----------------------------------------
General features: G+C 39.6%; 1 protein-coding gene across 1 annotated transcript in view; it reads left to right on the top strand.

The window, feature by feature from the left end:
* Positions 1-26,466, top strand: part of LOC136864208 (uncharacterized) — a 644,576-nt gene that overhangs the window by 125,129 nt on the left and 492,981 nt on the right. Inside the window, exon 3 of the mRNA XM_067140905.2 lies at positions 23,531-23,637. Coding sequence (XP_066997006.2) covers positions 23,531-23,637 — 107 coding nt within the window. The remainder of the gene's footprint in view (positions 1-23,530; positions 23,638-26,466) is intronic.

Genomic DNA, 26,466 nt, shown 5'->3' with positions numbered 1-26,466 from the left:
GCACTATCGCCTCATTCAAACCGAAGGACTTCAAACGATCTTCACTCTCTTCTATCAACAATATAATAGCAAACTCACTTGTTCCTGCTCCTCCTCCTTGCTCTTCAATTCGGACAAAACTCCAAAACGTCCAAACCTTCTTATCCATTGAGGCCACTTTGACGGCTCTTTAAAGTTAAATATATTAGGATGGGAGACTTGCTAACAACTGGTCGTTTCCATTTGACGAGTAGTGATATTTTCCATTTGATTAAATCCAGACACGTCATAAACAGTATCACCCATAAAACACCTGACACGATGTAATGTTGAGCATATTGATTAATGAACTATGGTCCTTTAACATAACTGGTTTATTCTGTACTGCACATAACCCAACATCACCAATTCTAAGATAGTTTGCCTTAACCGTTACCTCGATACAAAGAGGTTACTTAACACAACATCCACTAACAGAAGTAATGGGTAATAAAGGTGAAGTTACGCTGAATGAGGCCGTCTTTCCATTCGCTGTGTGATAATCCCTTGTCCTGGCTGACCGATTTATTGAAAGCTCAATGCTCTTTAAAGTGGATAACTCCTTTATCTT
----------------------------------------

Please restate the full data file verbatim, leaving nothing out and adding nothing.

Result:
General features: G+C 39.6%; 1 protein-coding gene across 1 annotated transcript in view; it reads left to right on the top strand.

The window, feature by feature from the left end:
* Positions 1-26,466, top strand: part of LOC136864208 (uncharacterized) — a 644,576-nt gene that overhangs the window by 125,129 nt on the left and 492,981 nt on the right. Inside the window, exon 3 of the mRNA XM_067140905.2 lies at positions 23,531-23,637. Coding sequence (XP_066997006.2) covers positions 23,531-23,637 — 107 coding nt within the window. The remainder of the gene's footprint in view (positions 1-23,530; positions 23,638-26,466) is intronic.

Genomic DNA, 26,466 nt, shown 5'->3' with positions numbered 1-26,466 from the left:
GCACTATCGCCTCATTCAAACCGAAGGACTTCAAACGATCTTCACTCTCTTCTATCAACAATATAATAGCAAACTCACTTGTTCCTGCTCCTCCTCCTTGCTCTTCAATTCGGACAAAACTCCAAAACGTCCAAACCTTCTTATCCATTGAGGCCACTTTGACGGCTCTTTAAAGTTAAATATATTAGGATGGGAGACTTGCTAACAACTGGTCGTTTCCATTTGACGAGTAGTGATATTTTCCATTTGATTAAATCCAGACACGTCATAAACAGTATCACCCATAAAACACCTGACACGATGTAATGTTGAGCATATTGATTAATGAACTATGGTCCTTTAACATAACTGGTTTATTCTGTACTGCACATAACCCAACATCACCAATTCTAAGATAGTTTGCCTTAACCGTTACCTCGATACAAAGAGGTTACTTAACACAACATCCACTAACAGAAGTAATGGGTAATAAAGGTGAAGTTACGCTGAATGAGGCCGTCTTTCCATTCGCTGTGTGATAATCCCTTGTCCTGGCTGACCGATTTATTGAAAGCTCAATGCTCTTTAAAGTGGATAACTCCTTTATCTT